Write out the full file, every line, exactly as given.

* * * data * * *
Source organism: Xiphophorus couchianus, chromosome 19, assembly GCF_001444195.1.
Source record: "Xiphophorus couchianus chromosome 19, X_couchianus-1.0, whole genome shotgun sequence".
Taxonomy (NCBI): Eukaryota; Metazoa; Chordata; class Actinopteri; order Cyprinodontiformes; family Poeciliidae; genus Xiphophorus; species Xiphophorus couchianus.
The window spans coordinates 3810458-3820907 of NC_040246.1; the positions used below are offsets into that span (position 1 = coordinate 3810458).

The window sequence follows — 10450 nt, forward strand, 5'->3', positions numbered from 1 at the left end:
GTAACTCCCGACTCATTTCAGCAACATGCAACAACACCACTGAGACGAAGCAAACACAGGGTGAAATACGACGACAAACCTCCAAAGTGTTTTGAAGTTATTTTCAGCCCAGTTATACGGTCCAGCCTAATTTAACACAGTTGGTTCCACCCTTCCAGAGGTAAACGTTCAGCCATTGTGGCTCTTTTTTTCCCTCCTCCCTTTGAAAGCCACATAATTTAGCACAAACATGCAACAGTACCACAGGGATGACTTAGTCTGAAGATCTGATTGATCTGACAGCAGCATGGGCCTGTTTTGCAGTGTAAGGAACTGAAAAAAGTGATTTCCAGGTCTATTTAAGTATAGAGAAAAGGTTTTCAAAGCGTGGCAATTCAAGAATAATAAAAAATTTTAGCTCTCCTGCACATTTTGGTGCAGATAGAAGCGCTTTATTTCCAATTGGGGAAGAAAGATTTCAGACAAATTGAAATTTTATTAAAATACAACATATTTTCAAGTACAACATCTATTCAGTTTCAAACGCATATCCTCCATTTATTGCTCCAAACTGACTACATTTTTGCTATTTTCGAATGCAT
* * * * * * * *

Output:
Source organism: Xiphophorus couchianus, chromosome 19, assembly GCF_001444195.1.
Source record: "Xiphophorus couchianus chromosome 19, X_couchianus-1.0, whole genome shotgun sequence".
Taxonomy (NCBI): Eukaryota; Metazoa; Chordata; class Actinopteri; order Cyprinodontiformes; family Poeciliidae; genus Xiphophorus; species Xiphophorus couchianus.
The window spans coordinates 3810458-3820907 of NC_040246.1; the positions used below are offsets into that span (position 1 = coordinate 3810458).

The window sequence follows — 10450 nt, forward strand, 5'->3', positions numbered from 1 at the left end:
GTAACTCCCGACTCATTTCAGCAACATGCAACAACACCACTGAGACGAAGCAAACACAGGGTGAAATACGACGACAAACCTCCAAAGTGTTTTGAAGTTATTTTCAGCCCAGTTATACGGTCCAGCCTAATTTAACACAGTTGGTTCCACCCTTCCAGAGGTAAACGTTCAGCCATTGTGGCTCTTTTTTTCCCTCCTCCCTTTGAAAGCCACATAATTTAGCACAAACATGCAACAGTACCACAGGGATGACTTAGTCTGAAGATCTGATTGATCTGACAGCAGCATGGGCCTGTTTTGCAGTGTAAGGAACTGAAAAAAGTGATTTCCAGGTCTATTTAAGTATAGAGAAAAGGTTTTCAAAGCGTGGCAATTCAAGAATAATAAAAAATTTTAGCTCTCCTGCACATTTTGGTGCAGATAGAAGCGCTTTATTTCCAATTGGGGAAGAAAGATTTCAGACAAATTGAAATTTTATTAAAATACAACATATTTTCAAGTACAACATCTATTCAGTTTCAAACGCATATCCTCCATTTATTGCTCCAAACTGACTACATTTTTGCTATTTTCGAATGCAT